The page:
Cats Becomes B'way's Long-run Champ June 19

News   Cats Becomes B'way's Long-run Champ June 19 To quote Cats: "Do I actually see with my own very eyes a man who's not heard of a Jellicle Cat?"
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To quote Cats: "Do I actually see with my own very eyes a man who's not heard of a Jellicle Cat?"

Hardly.

And what exactly is a jellicle cat? In theatrical terms, it translates into a cash cow.

Though Cats, Broadway's longest-running musical opened to mixed reviews October 7, 1982 and its slogan, "Now and Forever," seemed a bit presumptuous even a decade into its run, the show -- one of New York's most popular tourist attractions -- has gone on to offically become the longest-running musical in Broadway history.

For its record-breaking 6,138th performance on Thursday, June 19, 1997, the Andrew Lloyd Webber musical based on the poems of T.S. Eliot, hundreds of Cats alumni from the last 15 years will attend the special 6 PM performance at New York's Winter Garden Theatre. For the post-performance celebration, Broadway, between 50th and 51st Streets will be closed to traffic. At approximately 9 PM the entire cast, fully costumed, will emerge from the theatre with the audience for a salute to Sir Andrew (since elevated to the peerage by his Queen for contributions to musical theatre) and the creative team. Kleig lights will sweep the sky heralding the milestone along with bursts of confetti, pyrotechnic displays, and champagne (perhaps the Phantom of the Opera premium label).

Remembering the 1983 hoopla surrounding A Chorus Line breaking the (then) long-run record, it's interesting to note that the celebration of the Cats championship is comparatively muted. Could that be because one day in the not so distant future there seems to be a good likelihood that Les Miserables and The Phantom of the Opera will be seeking their places in Broadway history?

Or could it be because ACL is still considered one of the great American musicals, conceived and executed by a theatrical genius, the late Michael Bennett; and that Cats is perceived to be the first of the megamusicals in the British invasion (it is actually second; remember Evita)?

Lloyd Webber has become one of the most popular theatre composers in the world. His is that rare composer name above the title that can generate excitement at the boxoffice and phone charge lines.

In the face of its initial reception, what's kept Cats purring? Massive publicity and, though the show has its share of detractors, continued positive word-of mouth.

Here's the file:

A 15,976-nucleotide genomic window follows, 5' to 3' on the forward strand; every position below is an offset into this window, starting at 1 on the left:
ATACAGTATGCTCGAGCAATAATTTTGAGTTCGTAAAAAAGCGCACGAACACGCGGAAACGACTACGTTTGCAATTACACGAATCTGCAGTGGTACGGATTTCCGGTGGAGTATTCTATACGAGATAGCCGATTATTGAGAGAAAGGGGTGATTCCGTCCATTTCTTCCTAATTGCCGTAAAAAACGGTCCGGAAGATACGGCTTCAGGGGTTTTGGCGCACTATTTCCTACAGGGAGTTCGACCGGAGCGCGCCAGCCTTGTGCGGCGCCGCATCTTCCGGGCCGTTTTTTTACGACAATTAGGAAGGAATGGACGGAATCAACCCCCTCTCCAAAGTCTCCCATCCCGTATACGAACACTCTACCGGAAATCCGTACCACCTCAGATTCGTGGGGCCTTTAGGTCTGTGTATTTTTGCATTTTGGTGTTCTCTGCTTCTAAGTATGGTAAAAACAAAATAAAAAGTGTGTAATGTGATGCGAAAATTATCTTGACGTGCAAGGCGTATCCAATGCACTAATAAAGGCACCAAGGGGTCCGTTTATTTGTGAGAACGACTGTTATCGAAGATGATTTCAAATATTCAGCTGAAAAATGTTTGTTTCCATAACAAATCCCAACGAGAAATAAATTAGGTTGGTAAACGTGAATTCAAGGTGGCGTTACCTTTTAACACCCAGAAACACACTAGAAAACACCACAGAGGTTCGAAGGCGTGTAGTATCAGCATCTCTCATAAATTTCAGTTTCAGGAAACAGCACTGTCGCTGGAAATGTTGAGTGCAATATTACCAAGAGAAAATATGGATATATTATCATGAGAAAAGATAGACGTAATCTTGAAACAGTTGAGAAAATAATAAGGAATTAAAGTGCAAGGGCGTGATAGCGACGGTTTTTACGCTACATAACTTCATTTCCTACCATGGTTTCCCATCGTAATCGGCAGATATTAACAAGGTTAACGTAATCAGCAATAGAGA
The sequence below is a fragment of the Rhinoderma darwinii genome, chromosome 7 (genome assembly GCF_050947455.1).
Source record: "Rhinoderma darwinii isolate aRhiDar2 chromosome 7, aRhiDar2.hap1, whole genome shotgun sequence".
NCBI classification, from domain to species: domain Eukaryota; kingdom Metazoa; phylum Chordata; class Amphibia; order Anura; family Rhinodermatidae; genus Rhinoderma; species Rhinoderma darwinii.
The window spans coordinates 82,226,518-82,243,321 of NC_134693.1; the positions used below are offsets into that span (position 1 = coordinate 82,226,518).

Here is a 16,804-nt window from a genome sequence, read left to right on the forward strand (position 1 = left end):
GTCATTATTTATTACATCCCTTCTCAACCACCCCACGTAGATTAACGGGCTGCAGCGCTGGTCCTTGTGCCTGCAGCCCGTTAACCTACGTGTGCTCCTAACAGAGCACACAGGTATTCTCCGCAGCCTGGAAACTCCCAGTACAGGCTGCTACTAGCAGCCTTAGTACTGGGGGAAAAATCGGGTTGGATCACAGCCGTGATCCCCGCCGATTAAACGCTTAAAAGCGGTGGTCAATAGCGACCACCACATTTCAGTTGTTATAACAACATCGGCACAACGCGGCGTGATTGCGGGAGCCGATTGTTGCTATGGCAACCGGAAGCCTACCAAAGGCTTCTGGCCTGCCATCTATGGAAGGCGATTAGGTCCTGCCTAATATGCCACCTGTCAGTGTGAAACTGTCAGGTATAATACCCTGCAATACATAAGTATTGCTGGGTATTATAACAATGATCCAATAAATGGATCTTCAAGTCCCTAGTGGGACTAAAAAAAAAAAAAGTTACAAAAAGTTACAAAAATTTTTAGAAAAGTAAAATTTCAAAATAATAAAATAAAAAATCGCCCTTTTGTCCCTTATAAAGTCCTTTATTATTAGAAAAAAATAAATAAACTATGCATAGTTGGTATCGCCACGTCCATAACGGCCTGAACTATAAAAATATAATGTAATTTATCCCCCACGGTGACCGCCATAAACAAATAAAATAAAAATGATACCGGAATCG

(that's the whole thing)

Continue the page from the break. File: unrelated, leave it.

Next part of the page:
For baby-boomer parents wishing to introduce their children to Broadway, there wasn't much alternative between the closing of the original Annie and the opening of Beauty and the Beast. For international visitors, Cats is one of those shows that can be followed without understanding every lyric.

Lloyd Webber, especially during his association with Cameron Mackintosh, became a whiz at marketing, which has become an important tool of keeping a show open.

Lloyd Webber was a fan of Eliot's Old Possum's Book of Practical Cats poems since childhood, and had dreamed of putting them to music and onstage for years.

For countless children, Cats was their first theatrical experience, so it's appropriate that the production is addressing kids in the hoopla of their record breaking event.

For four performances, June 16-19, there'll be pre-show open houses and a promotion called "Kids Get In Free," of course, with the purchase of a full-price ticket by an adult. [Through the years, the production and its producers have donated in excess of 50,000 tickets to New York City public school students and children's organizations such as the Make A Wish Foundation and Big Brothers/Big Sisters.] At the open houses, kids can meet cast members, indulge in free face-painting, and, for those interested in a theatre future either in the show on Broadway or in numerous touring companies, demonstrations on how to become a cat (make-up techniques, movement, costuming).

For his proposed musical, Lloyd Webber set several of the poems to music. When Valerie Eliot, widow of the poet, heard them, she met with Lloyd Webber and told him that Eliot often sang while writing his poems.

"I wasn't at all surprised," said Lloyd Webber. "Eliot's rhyming is instinctively that of a lyricist. There's one verse I'd swear he wrote to a piece of popular 1930's classical music."

Even with the blessing of Mrs. Eliot, Lloyd Webber found the odds of mounting his musical stacked against him. "Of all my shows," Webber said, "Cats was the hardest to capitalize. It was the first time my Really Useful company was involved in producing and we couldn't raise the money for the London production."

He said that many reasons were given. He was working with a deceased poet; his director, Trevor Nunn, was expert at Shakespeare but untried with musicals; etc. "I knew I was attempting something that had never been attempted before," he explained, "but I had great faith in it. So much so that I mortgaged my home."

You may recall that, in 1982, Lloyd Webber and Tim Rice's Jesus Christ Superstar and Evita had been major successes. Yes, but other entities controlled the finances. Joseph and His Amazing Technicolor Dreamcoat, then not much more than a short oratorio, had been performed but hadn't become a major hit.

 

Looking back, Lloyd Webber surely has no regrets. It was one gamble that paid off big. Worldwide, Cats has grossed $2.2 billion and played to more than 50 million people in 42 productions. So, in spite of some short-term difficulties encountered this year by Lloyd Webber with Sunset Boulevard and the aborted Whistle Down the Wind, don't cry for him, Broadway. Cats prowls on.

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